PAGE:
The Sun. No wonder our ancestors revered it. Earth's weather, seasons, climate, and ocean currents are all driven by solar power. This yellow dwarf star, a near perfect sphere of blazing hot gases, holds our solar system together.
On August 21st, the moon passed in front of the sun bringing daytime "night"- a total eclipse- to those in the path of totality. We made the 7-hour journey to Missouri and were not disappointed. The experience inspired the above painting, "Totality (Eclipse)," 43" x 63" on canvas. I could go on about truly mind-altering moments, but one of my favorite writers, Annie Dillard, says it best in her 1982 read-worthy essay, "Total Eclipse."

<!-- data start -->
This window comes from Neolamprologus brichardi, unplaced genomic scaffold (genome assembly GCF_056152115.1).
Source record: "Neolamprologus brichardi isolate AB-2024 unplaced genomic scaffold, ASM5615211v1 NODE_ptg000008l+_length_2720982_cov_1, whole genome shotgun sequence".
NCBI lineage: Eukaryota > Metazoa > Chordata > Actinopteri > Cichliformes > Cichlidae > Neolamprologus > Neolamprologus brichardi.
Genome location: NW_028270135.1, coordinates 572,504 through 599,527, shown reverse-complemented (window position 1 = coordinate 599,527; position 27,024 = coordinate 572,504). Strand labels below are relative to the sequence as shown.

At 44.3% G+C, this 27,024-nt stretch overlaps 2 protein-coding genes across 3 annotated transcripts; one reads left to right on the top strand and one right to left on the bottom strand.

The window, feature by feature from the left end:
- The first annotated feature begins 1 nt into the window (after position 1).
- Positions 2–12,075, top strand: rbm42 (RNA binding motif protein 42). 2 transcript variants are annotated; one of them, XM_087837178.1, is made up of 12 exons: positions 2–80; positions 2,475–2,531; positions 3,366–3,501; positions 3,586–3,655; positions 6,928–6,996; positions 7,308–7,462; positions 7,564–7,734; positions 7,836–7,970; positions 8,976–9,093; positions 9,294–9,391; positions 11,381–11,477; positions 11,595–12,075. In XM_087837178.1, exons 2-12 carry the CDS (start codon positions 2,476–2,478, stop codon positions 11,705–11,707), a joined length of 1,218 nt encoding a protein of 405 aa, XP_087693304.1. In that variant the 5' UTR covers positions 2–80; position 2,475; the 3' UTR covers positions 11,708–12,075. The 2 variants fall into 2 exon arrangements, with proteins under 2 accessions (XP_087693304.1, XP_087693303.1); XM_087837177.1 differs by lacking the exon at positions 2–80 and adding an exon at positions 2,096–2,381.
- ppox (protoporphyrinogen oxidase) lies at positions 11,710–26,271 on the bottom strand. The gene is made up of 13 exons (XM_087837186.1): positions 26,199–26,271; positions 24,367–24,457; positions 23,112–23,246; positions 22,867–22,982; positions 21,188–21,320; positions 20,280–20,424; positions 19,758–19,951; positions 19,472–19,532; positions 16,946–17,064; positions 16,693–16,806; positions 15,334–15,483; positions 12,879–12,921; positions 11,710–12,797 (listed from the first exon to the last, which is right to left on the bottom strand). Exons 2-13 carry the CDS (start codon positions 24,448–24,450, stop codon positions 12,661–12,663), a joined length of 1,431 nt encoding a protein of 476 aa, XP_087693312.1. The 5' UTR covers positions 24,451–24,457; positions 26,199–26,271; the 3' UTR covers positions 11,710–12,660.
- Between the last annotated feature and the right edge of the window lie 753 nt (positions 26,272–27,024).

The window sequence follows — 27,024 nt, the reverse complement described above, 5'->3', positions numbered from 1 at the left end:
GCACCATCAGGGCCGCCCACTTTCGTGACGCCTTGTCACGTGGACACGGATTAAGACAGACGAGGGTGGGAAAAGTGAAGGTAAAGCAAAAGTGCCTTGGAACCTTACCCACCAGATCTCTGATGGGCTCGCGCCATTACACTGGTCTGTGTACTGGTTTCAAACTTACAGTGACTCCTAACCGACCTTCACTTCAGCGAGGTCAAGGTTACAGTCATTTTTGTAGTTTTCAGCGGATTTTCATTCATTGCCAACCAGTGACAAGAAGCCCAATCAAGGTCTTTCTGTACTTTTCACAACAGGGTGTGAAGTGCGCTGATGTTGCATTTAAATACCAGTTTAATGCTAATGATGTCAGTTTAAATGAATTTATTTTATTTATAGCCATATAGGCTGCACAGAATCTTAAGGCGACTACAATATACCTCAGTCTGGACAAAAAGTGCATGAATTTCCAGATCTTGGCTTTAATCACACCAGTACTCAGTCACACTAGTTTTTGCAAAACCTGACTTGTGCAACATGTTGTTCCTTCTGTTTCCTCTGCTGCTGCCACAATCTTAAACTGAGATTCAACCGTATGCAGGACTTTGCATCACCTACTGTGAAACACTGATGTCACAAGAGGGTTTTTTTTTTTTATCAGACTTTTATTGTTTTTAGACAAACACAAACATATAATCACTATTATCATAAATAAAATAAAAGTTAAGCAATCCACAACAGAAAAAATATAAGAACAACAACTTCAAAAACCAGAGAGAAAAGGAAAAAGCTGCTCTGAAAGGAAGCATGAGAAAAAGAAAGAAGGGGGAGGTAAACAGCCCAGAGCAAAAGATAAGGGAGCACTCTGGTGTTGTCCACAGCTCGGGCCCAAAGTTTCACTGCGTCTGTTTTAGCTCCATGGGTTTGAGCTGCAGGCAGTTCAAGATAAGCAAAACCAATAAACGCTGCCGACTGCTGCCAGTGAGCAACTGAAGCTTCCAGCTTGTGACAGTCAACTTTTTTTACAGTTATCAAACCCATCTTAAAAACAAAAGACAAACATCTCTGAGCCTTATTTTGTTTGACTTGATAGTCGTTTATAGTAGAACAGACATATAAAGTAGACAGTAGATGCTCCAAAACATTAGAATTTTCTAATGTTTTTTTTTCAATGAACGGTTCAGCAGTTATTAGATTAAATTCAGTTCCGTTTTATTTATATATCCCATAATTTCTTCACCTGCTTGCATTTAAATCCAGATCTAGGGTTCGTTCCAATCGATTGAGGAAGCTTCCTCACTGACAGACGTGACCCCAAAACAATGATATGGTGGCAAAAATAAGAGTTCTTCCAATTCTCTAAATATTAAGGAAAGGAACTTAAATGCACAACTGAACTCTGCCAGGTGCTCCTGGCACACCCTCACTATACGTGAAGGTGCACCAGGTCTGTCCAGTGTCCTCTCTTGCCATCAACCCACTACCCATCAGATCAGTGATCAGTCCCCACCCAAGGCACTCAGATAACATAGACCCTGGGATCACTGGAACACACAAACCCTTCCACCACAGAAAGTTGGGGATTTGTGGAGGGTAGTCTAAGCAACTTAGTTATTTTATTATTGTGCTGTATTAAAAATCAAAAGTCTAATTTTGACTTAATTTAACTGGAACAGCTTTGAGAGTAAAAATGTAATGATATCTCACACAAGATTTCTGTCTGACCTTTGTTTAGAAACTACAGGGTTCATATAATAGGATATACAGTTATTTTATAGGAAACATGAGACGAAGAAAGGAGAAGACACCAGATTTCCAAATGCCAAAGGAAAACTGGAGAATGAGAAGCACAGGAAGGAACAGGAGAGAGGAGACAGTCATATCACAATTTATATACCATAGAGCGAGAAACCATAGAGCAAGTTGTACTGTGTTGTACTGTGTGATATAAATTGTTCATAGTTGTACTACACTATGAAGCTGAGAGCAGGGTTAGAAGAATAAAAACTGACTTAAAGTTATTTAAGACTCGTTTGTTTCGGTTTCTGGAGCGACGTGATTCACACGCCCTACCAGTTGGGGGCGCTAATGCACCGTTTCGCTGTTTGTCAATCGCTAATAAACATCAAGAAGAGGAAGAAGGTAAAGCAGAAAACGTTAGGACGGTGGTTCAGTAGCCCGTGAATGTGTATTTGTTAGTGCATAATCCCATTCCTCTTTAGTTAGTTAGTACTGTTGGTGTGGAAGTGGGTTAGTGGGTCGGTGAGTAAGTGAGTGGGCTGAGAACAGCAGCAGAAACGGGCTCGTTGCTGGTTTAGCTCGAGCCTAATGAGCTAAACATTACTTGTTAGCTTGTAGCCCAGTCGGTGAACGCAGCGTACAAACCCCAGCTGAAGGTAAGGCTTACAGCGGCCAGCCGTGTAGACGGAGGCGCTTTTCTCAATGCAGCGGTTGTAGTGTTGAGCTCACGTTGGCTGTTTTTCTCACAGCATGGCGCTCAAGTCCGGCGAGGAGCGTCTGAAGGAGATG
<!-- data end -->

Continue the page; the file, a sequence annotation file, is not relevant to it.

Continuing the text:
On Friday, September 22nd, the plane of the Earth's equator passes through the center of the Sun's orb, marking the time when day and night are closest to equal all around the world. The word "equinox " comes from the Latin "equi" meaning "equal," and "nox" meaning "night." And so begins the slippery slope to winter in the Northern Hemisphere. The below painting, "Toward Equinox," 30"x 40" on canvas, was influenced by these languishing days of summer when light gets long and green gives way to red and yellow.
Hey Sun. Thank you!
Artist and naturalist Michelle Louis has a vigorous curiosity about the natural world. Her abstract landscape paintings cultivate connection to the lands she explores.
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